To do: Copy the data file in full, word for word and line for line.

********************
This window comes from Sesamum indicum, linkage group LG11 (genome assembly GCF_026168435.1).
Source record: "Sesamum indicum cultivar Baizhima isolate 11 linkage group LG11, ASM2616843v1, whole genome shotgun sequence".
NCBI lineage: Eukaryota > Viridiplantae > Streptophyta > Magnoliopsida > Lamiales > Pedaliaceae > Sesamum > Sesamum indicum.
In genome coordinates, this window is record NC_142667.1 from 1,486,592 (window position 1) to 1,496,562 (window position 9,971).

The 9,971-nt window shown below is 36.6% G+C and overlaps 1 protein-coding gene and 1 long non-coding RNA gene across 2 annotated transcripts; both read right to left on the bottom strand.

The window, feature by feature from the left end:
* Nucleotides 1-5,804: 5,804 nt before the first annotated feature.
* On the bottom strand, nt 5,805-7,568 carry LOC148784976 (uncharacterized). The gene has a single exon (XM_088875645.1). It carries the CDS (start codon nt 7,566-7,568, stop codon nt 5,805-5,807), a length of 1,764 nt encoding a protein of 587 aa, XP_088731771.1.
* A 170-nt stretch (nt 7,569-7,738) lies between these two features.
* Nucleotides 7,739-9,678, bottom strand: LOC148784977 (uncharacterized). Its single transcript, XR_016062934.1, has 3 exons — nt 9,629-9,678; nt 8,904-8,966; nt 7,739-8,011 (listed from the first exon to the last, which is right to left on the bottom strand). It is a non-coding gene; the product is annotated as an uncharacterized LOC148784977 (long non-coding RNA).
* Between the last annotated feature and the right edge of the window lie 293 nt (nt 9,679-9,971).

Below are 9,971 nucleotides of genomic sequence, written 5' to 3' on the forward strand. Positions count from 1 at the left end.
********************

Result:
This window comes from Sesamum indicum, linkage group LG11 (genome assembly GCF_026168435.1).
Source record: "Sesamum indicum cultivar Baizhima isolate 11 linkage group LG11, ASM2616843v1, whole genome shotgun sequence".
NCBI lineage: Eukaryota > Viridiplantae > Streptophyta > Magnoliopsida > Lamiales > Pedaliaceae > Sesamum > Sesamum indicum.
In genome coordinates, this window is record NC_142667.1 from 1,486,592 (window position 1) to 1,496,562 (window position 9,971).

The 9,971-nt window shown below is 36.6% G+C and overlaps 1 protein-coding gene and 1 long non-coding RNA gene across 2 annotated transcripts; both read right to left on the bottom strand.

The window, feature by feature from the left end:
* Nucleotides 1-5,804: 5,804 nt before the first annotated feature.
* On the bottom strand, nt 5,805-7,568 carry LOC148784976 (uncharacterized). The gene has a single exon (XM_088875645.1). It carries the CDS (start codon nt 7,566-7,568, stop codon nt 5,805-5,807), a length of 1,764 nt encoding a protein of 587 aa, XP_088731771.1.
* A 170-nt stretch (nt 7,569-7,738) lies between these two features.
* Nucleotides 7,739-9,678, bottom strand: LOC148784977 (uncharacterized). Its single transcript, XR_016062934.1, has 3 exons — nt 9,629-9,678; nt 8,904-8,966; nt 7,739-8,011 (listed from the first exon to the last, which is right to left on the bottom strand). It is a non-coding gene; the product is annotated as an uncharacterized LOC148784977 (long non-coding RNA).
* Between the last annotated feature and the right edge of the window lie 293 nt (nt 9,679-9,971).

Below are 9,971 nucleotides of genomic sequence, written 5' to 3' on the forward strand. Positions count from 1 at the left end.